The Long View: Hitler's Second Book: The Unpublished Sequel to Mein Kampf

The Coalition of the Fringes welcomes Polydactylism 

The Coalition of the Fringes welcomes Polydactylism 

Many people fulminate about Nazis these days. I don't simply because I have paid attention to actual Nazis and find that current targets of the fascist label are not much like the real thing.

Hitler's Second Book:
The Unpublished Sequel to Mein Kampf
By Adolf Hitler
Translated by Krista Smith
Edited by Gerhard L. Weinberg
Enigma Books, 2003
203 Pages, US$22.40
ISBN 1929631162


Every day, confused people all over the world ask themselves, “What would Hitler do?” This translation of the draft of an unpublished manuscript will be of great assistance to those in the English-speaking world who really want an answer.

Hitler's Second Book (the manuscript was actually untitled) has not just recently come to light. A typescript, confiscated from a German publisher, was found in the 1950s among material held by the US government. A critical German edition has been available since 1961. Pirated and sloppy English versions have been published over the years; this translation is an update of the critical edition. An introduction by the editor discusses the book's authenticity and historical context.

The manuscript is undated, but internal evidence shows that it was composed in late June and early July of 1928. Hitler “wrote” this book in the way he wrote Mein Kampf: he harangued a secretary for days on end, who transcribed what he said and produced a typed version. The rough text of Mein Kampf was edited by Hitler and his publisher before that book appeared in print. The text of this Second Book, however, was never marked up by an editor or revised by the author. It is close to being a transcript, which actually makes it easier to read. Unlike Mein Kampf, it does not read like an attempt at finished prose that failed.

By no means is this Second Book a “secret book.” It elaborates on the foreign-policy themes that appear in Mein Kampf, and it says pretty much what Hitler was saying in the late 1920s. The latter is the chief reason why Hitler never published the book. In 1928, with the political fortunes of the Nazi Party in eclipse, there was not much of a market for another book by him. Later on, much of what Hitler had to say in the Second Book was no longer of current interest. Other points covered by the book continued to be relevant, but would have been deeply embarrassing to the Nazis in power. In the Second Book, Hitler makes clear that preparing for a future struggle with the United States is one of the chief goals of National Socialism. He also states his intention to colonize Russia.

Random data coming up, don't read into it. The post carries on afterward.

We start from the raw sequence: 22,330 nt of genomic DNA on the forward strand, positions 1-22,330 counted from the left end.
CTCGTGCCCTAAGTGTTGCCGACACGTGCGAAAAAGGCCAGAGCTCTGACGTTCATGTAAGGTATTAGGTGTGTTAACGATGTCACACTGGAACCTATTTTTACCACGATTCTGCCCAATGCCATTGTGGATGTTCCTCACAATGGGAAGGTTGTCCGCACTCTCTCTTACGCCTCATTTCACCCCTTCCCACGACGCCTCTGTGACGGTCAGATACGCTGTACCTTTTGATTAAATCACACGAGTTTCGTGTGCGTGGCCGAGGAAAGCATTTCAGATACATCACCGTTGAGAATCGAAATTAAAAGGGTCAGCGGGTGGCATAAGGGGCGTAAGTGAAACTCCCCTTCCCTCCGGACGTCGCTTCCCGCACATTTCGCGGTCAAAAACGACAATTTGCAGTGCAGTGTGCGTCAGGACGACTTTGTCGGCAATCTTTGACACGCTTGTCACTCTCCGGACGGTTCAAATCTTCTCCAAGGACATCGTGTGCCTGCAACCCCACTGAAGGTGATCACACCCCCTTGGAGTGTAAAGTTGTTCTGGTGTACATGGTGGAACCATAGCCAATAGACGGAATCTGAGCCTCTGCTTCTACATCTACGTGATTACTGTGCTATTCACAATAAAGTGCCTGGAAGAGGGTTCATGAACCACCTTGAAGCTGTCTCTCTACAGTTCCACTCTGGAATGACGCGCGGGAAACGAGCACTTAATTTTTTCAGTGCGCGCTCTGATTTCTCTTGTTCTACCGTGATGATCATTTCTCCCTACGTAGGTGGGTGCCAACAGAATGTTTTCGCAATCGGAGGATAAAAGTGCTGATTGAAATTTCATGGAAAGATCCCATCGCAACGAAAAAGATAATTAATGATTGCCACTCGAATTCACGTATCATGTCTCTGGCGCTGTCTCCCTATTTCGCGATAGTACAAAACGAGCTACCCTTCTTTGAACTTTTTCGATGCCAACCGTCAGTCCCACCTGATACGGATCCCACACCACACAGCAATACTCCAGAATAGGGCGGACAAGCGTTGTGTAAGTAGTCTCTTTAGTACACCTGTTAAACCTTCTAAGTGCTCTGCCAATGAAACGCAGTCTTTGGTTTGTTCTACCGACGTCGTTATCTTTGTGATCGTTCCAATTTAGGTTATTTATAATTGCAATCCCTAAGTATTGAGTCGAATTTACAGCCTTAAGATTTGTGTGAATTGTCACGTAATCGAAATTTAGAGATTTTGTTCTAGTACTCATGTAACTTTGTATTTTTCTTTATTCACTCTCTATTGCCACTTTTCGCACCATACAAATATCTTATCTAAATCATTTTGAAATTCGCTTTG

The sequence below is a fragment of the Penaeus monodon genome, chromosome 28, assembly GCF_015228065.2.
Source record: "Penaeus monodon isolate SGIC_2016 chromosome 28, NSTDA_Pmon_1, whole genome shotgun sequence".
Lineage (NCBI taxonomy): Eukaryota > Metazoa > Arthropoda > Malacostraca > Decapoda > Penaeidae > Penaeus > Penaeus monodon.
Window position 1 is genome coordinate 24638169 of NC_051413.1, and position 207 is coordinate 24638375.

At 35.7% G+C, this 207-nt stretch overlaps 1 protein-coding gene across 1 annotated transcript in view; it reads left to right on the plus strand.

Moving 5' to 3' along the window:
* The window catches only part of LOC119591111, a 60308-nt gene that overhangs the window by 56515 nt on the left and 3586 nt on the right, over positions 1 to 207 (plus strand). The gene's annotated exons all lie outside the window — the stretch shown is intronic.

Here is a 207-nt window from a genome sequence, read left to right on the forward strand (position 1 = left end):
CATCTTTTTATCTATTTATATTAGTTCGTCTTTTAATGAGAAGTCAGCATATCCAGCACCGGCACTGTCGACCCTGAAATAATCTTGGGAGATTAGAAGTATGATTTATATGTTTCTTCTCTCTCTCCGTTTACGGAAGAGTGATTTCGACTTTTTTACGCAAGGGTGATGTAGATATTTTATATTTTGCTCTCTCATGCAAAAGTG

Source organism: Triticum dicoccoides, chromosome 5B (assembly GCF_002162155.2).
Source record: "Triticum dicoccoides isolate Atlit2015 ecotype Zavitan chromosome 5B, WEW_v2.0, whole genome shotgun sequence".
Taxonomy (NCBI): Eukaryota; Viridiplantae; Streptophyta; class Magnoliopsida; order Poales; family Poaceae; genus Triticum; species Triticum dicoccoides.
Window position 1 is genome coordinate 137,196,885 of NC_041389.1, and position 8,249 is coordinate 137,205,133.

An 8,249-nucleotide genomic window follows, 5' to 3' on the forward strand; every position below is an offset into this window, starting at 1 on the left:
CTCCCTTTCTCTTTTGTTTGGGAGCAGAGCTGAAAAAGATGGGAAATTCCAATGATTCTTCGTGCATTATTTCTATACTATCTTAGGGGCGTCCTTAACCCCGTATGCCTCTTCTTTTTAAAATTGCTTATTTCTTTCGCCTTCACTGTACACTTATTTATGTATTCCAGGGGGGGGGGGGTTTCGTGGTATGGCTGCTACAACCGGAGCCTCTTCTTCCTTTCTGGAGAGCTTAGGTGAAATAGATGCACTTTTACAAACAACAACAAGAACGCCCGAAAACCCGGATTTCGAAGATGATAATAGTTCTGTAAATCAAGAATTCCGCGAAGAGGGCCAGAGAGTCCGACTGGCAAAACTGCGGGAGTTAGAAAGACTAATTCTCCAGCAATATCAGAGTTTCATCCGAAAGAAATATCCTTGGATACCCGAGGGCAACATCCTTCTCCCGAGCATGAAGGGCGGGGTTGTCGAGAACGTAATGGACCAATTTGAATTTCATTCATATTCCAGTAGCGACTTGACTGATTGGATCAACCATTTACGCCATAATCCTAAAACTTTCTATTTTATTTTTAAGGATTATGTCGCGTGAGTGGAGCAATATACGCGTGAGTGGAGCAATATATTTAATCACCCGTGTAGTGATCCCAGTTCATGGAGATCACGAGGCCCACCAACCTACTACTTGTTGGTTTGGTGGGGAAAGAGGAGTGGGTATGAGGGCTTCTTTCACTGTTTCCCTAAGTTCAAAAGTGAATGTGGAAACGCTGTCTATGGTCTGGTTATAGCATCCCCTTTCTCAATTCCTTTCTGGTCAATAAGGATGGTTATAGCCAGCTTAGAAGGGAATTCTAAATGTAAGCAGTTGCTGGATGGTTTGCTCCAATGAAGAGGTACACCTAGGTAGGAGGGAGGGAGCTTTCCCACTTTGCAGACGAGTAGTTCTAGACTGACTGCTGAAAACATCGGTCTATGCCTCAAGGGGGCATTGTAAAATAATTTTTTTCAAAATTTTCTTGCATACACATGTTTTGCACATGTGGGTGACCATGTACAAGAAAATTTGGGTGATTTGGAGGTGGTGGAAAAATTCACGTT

Hitler's ideas about foreign policy were essentially Social Darwinist. Nations were in competition with each other for the necessities of life, in Hitler's view. The odd thing about the Second Book, however, is that it was written in large part to dampen down a dispute between German nationalists and Italy. After the First World War, Austria lost the South Tyrol region to Italy through the Treaty of St. Germain, and Mussolini's government was taking increasingly irksome steps to Italianize the German-speaking minority. Pan-Germanists in Germany and Austria demanded the return of the South Tyrol, or at least that their governments do something to protect the Germans there. Hitler, however, was having none of it. The Second Book explains why the South Tyrol is not worth fighting for. It also explains what Hitler believed would be worth fighting for.

According to Hitler, there is no point in kicking against the territorial settlements of the Versailles Treaty and of the related agreements. They were designed to give as many states as possible an interest in maintaining the system. If Germany or Austria tried to rectify even one border, Hitler warns, the whole enemy coalition would spring back to life. Quite surprisingly, Hitler says that war, like emigration, is dysgenic: it is the best people who die in battle in time of war, or who emigrate in time of peace. A war can be justified only if the gains create the possibility of replenishing the loss of good racial stock. That can be the case only if victory means new Lebensraum, which means “living space” or territory for settlement.

Hitler's Social Darwinism includes quite a bit of Malthusianism. Ideally, every nation state should be able to feed itself, but the population of every nation tends to exceed the density at which this is possible. That leaves three options: population control, which is morbid; emigration, which, as we have seen, loses the best people; or expansion. Hitler votes for expansion. For a country placed where Germany is, that means expansion into lightly populated Russia.

One notes that this concept of national self-preservation diverges from patriotism as it is usually understood. Hitler does not lack historical memory, and no doubt there were places in the German lands that were dear to him. However, under his own theory, the Fatherland becomes simply a food-making machine. He asserts several times that peoples are not tied permanently to specific territories. At least in this book, there is no preference for the Rhine over the Volga as a seat of German civilization.